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    • No Opinion of CEO

    1 person found this helpful  

    good company but shrinking

    Anonymous Employee (Former Employee)

    ProsGreat product, polite people, women have done well and are treated with respect, cool work to do

    Consvery political, direct feedback sometimes not shared, shrinking revenue and unsure growth potential.. Very old school management style under some execs (vacation tracked by assistants, no working from home etc.)

    Advice to Senior ManagementKeep doing what you are doing but understand the implicatons of the fact that the business is shrinking.

    Yes, I would recommend this company to a friend – I'm not optimistic about the outlook for this company

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    • Culture & Values
    • Work/Life Balance
    • Senior Management
    • Comp & Benefits
    • Career Opportunities
    • Approves of CEO

    2 people found this helpful  

    Great place, great people, bad industry

    Software Architect (Former Employee) New York, NY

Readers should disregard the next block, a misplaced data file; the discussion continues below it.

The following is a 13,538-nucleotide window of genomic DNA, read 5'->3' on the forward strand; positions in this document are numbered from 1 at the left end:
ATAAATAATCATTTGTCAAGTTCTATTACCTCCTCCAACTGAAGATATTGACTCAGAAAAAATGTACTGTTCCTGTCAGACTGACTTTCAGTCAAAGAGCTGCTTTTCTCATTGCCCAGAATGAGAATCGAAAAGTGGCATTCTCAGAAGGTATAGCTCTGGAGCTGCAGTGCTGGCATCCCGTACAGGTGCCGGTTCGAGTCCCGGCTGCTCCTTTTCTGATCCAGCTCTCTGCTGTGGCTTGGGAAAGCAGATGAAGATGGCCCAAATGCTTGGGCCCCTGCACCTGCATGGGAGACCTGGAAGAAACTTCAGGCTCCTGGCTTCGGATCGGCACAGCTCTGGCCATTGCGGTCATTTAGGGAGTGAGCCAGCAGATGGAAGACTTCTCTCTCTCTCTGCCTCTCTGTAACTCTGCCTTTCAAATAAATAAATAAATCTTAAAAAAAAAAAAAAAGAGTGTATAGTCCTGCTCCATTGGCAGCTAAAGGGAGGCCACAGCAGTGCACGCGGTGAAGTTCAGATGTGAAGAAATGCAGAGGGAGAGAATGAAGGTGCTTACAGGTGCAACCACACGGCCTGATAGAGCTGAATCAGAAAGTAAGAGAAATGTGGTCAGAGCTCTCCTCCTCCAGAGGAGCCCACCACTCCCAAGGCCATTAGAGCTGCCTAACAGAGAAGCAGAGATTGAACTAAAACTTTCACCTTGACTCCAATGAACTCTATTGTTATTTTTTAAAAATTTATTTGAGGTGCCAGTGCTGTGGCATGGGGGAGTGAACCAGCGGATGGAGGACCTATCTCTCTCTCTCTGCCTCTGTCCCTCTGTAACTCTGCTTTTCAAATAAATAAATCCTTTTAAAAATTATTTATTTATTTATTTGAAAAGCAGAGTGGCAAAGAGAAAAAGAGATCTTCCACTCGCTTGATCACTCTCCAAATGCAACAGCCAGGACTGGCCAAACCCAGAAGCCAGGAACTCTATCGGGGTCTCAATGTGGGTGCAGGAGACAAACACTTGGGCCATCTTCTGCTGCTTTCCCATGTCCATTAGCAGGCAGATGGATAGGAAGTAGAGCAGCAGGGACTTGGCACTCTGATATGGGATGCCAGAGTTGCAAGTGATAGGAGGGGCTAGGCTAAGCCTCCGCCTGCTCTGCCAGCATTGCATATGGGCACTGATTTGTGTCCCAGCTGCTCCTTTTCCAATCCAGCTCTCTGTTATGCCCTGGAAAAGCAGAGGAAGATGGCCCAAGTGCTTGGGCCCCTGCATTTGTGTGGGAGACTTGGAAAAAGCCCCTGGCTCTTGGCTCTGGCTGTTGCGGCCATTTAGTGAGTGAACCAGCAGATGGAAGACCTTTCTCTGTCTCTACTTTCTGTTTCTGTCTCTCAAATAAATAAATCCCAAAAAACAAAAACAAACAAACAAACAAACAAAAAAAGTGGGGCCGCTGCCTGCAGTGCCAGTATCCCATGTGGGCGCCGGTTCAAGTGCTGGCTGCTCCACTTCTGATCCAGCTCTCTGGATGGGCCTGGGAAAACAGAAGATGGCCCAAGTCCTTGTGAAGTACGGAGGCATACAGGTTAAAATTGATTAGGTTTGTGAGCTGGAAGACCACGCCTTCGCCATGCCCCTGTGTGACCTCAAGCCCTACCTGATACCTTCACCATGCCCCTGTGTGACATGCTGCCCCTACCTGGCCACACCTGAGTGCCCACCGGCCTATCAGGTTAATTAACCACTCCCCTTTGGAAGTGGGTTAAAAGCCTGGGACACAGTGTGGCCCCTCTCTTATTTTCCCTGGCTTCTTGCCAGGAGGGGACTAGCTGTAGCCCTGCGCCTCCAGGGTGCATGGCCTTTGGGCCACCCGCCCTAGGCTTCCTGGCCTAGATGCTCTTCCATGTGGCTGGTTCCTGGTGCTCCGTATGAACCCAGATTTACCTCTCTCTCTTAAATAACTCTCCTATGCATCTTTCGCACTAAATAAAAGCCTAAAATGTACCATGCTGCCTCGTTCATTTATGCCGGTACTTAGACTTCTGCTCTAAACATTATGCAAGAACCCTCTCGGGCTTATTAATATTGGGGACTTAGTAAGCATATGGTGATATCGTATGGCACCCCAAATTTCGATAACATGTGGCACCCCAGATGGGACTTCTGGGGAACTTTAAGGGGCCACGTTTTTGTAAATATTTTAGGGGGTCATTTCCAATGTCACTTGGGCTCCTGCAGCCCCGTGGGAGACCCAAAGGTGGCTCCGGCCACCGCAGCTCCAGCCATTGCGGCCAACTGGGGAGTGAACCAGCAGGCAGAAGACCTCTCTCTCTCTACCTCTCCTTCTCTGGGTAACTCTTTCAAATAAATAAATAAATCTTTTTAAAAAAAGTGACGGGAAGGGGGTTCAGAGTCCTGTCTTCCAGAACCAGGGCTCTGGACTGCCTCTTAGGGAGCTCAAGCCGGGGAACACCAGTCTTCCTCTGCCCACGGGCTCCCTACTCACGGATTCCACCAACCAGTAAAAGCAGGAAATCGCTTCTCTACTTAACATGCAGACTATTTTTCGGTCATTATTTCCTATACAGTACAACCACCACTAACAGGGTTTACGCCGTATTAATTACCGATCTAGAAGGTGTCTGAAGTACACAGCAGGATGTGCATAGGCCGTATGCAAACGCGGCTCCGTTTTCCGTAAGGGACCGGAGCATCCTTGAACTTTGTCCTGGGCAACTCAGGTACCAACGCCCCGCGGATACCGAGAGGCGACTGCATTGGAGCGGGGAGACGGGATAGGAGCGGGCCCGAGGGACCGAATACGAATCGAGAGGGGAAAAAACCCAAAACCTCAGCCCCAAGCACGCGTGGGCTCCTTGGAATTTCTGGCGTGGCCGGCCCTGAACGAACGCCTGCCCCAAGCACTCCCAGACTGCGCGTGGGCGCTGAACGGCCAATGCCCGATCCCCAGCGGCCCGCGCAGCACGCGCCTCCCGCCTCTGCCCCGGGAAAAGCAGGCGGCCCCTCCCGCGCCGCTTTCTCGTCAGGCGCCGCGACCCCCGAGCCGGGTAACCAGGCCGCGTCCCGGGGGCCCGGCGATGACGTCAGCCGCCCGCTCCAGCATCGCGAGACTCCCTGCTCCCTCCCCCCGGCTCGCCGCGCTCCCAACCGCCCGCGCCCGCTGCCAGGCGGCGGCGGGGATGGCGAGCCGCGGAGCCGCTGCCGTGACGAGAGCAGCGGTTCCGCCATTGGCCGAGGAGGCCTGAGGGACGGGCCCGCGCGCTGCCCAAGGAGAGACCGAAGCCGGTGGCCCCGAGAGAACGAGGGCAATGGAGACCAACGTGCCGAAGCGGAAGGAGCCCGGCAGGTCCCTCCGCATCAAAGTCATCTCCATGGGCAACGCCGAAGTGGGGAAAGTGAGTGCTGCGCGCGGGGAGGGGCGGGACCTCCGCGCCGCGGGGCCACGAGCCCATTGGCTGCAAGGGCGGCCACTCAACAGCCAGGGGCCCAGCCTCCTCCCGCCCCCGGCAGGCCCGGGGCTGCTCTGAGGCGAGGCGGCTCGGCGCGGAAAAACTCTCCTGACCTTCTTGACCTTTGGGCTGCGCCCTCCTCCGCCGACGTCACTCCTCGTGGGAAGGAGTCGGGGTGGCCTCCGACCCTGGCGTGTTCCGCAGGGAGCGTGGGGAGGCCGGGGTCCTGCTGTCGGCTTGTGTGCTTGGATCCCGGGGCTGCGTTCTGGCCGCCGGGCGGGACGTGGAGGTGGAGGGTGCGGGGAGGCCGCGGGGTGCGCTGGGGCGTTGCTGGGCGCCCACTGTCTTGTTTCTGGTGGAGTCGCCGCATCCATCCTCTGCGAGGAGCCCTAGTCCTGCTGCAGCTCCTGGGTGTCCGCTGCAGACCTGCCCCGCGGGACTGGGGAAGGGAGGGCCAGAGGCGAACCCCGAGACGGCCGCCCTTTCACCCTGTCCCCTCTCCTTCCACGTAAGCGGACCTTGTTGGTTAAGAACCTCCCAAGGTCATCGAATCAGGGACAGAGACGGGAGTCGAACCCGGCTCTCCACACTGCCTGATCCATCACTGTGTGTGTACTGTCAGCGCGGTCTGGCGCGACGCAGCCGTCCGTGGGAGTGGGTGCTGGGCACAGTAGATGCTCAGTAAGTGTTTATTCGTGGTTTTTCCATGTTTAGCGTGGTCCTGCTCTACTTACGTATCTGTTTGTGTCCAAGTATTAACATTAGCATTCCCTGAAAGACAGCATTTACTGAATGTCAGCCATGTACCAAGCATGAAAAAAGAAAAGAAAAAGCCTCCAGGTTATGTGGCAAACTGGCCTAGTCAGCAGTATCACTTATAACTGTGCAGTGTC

ProsThe people are great and so is the paper and website.

    ConsUnfortunately, the company is slowly circling the drain. Good people leave all the time.

    Advice to Senior ManagementNot their fault.

    No, I would not recommend this company to a friend – I'm not optimistic about the outlook for this company

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    Great values

    Anonymous Employee (Former Employee)

    ProsWork/life balance was great. Very flexible.

    ConsNot a lot of opportunity for advancement due to industry and cutting of jobs.

    Yes, I would recommend this company to a friend – I'm not optimistic about the outlook for this company

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    Always Ahead of the Times

    Advertising Sales Representative (Former Employee) New York, NY

    ProsManagement is full of intelligent, realistic, dynamic individuals continually seeking out new opportunities for a print company to stay relevant and competitive in an evolving digital marketplace. Account lists are very manageable, and there are support teams for everything from sales planning to research to marketing. Employee satisfaction is important, and a good work/life balance is provided. Most people at NYT are there for life.

    ConsThere are many layers of approvals required to move forward with new, out of the box ideas. Goals are very high and given halfway through the quarter, making it difficult to make a lot in commission.

    Yes, I would recommend this company to a friend – I'm optimistic about the outlook for this company

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    • Disapproves of CEO

    6 people found this helpful  

    A Mess

    Web Developer (Former Employee) New York, NY